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Extending the Case for a Beneficial Brain Drain

  • Simone Bertoli

    ()

    (IAB Nürnberg)

  • Herbert Brücker

    ()

    (Universität Bamberg)

Several destination countries still adopt general immigration policies, and are characterized by lower returns to education than the countries of origin of the migrants. These two stylized facts challenge the literature on the beneficial brain drain which demonstrates that migration can increase the average human capital in the sending countries if immigration policies are selective, or the skill premium at destination is higher than at origin. We propose a model with empirically sensible assumptions on immigration policies and skill premia, where individuals face heterogeneous and correlated education and migration costs. The model is consistent with a robust stylized fact, namely that the rate of migration increases with schooling, and it shows that the average level of education of the stayers can be increasing in the probability to migrate even in such a setting. Our simulation results prove that these findings hold for reasonable parameter values. This extends the case for a beneficial brain drain in a further direction.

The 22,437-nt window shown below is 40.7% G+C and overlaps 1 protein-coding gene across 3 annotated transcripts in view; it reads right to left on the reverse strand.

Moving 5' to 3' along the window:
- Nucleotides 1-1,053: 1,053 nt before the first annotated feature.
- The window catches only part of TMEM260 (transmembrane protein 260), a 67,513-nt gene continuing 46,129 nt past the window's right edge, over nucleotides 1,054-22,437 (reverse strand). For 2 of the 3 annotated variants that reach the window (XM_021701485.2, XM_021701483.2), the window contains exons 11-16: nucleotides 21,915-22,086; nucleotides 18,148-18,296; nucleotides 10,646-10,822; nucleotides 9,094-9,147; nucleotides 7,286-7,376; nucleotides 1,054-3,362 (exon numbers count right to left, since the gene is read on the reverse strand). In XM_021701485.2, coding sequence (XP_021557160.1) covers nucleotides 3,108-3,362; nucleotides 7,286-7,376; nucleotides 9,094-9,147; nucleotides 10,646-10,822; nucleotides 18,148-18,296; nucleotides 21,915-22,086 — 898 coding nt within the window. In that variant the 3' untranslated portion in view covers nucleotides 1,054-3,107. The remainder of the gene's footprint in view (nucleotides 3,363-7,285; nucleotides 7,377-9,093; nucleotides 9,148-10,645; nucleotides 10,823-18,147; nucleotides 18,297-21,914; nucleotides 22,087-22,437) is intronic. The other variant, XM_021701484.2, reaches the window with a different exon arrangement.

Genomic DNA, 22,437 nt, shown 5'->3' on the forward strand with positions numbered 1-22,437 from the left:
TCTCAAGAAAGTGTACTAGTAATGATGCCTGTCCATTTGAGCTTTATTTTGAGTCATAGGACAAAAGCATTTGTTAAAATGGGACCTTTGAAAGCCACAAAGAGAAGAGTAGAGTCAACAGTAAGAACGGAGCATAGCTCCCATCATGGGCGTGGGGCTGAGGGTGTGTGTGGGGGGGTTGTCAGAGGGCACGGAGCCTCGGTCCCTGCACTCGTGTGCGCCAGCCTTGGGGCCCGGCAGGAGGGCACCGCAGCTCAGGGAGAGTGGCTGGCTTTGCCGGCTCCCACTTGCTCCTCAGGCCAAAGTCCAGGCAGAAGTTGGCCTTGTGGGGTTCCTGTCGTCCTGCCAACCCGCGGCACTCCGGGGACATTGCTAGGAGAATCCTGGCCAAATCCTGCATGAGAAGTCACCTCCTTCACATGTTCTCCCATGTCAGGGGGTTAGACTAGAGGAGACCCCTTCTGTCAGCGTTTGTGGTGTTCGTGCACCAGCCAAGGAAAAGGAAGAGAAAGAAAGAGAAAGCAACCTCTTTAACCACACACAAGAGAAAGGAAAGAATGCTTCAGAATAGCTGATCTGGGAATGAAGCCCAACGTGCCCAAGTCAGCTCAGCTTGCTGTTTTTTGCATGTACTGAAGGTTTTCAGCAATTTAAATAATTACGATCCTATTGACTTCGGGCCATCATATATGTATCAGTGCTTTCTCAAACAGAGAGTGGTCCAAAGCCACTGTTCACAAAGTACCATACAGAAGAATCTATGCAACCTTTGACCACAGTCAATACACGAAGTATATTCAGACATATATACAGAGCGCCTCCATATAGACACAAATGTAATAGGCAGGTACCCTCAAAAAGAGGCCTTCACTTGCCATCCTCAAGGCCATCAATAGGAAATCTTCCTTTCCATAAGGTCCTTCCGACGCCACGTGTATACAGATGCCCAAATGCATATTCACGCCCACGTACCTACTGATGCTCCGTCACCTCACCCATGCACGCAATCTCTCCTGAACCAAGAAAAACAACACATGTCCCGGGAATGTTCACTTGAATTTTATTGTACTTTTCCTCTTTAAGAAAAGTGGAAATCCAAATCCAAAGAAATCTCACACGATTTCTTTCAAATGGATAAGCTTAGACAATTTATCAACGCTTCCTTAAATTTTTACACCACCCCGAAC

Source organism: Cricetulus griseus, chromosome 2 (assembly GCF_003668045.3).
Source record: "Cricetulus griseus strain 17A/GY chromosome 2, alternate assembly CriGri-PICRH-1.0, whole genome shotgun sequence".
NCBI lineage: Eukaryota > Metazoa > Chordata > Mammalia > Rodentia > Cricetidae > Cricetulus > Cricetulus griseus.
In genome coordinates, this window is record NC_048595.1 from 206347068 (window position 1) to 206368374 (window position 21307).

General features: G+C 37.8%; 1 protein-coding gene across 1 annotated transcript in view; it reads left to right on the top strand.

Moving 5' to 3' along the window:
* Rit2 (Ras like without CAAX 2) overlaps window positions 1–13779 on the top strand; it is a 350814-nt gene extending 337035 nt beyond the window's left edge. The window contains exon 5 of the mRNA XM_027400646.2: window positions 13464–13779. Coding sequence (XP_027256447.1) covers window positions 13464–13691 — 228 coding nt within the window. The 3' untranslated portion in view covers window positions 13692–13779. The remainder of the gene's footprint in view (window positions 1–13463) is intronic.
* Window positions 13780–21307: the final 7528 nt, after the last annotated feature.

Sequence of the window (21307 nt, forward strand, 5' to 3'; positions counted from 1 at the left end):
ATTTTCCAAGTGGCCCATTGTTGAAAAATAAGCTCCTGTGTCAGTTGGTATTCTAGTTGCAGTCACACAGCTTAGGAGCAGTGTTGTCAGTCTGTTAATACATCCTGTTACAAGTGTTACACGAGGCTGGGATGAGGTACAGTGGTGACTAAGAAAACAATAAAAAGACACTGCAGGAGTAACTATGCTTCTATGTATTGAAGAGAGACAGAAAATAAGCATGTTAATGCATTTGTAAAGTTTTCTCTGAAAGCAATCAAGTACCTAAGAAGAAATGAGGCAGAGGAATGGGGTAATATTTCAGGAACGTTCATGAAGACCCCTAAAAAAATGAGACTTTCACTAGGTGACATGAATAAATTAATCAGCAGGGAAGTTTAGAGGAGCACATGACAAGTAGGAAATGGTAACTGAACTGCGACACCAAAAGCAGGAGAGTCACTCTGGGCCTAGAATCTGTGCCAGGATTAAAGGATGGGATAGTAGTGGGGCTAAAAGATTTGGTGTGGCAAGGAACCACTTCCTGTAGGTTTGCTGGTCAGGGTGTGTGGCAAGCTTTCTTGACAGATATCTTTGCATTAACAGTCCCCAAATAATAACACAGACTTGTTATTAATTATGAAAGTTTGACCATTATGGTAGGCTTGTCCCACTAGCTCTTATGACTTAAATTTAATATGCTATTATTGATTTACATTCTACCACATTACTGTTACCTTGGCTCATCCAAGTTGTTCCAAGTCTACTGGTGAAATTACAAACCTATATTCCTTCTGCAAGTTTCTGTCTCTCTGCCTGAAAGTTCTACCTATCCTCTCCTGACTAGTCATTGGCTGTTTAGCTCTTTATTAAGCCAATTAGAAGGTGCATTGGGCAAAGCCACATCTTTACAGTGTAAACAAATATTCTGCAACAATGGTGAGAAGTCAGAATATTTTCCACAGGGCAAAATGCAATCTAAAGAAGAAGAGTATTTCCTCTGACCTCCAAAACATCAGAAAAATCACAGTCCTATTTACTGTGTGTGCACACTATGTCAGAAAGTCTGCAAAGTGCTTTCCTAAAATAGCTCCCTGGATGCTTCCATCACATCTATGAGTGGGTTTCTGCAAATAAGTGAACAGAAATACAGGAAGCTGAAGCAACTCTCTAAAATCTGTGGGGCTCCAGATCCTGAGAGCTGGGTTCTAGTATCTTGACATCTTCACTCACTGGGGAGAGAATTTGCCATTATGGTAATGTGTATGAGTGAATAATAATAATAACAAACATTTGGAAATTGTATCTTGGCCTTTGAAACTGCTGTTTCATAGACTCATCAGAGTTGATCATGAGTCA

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Article provided by Justus-Liebig University Giessen, Department of Statistics and Economics in its journal Journal of Economics and Statistics.

Volume (Year): 231 (2011)
Issue (Month): 4 (August)
Pages: 466-478

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Handle: RePEc:jns:jbstat:v:231:y:2011:i:4:p:466-478
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  1. Borjas, George J, 1987. "Self-Selection and the Earnings of Immigrants," American Economic Review, American Economic Association, vol. 77(4), pages 531-53, September.
  2. Stark, Oded & Helmenstein, Christian & Prskawetz, Alexia, 1997. "A Brain Gain with a Brain Drain," Economics Series 45, Institute for Advanced Studies.
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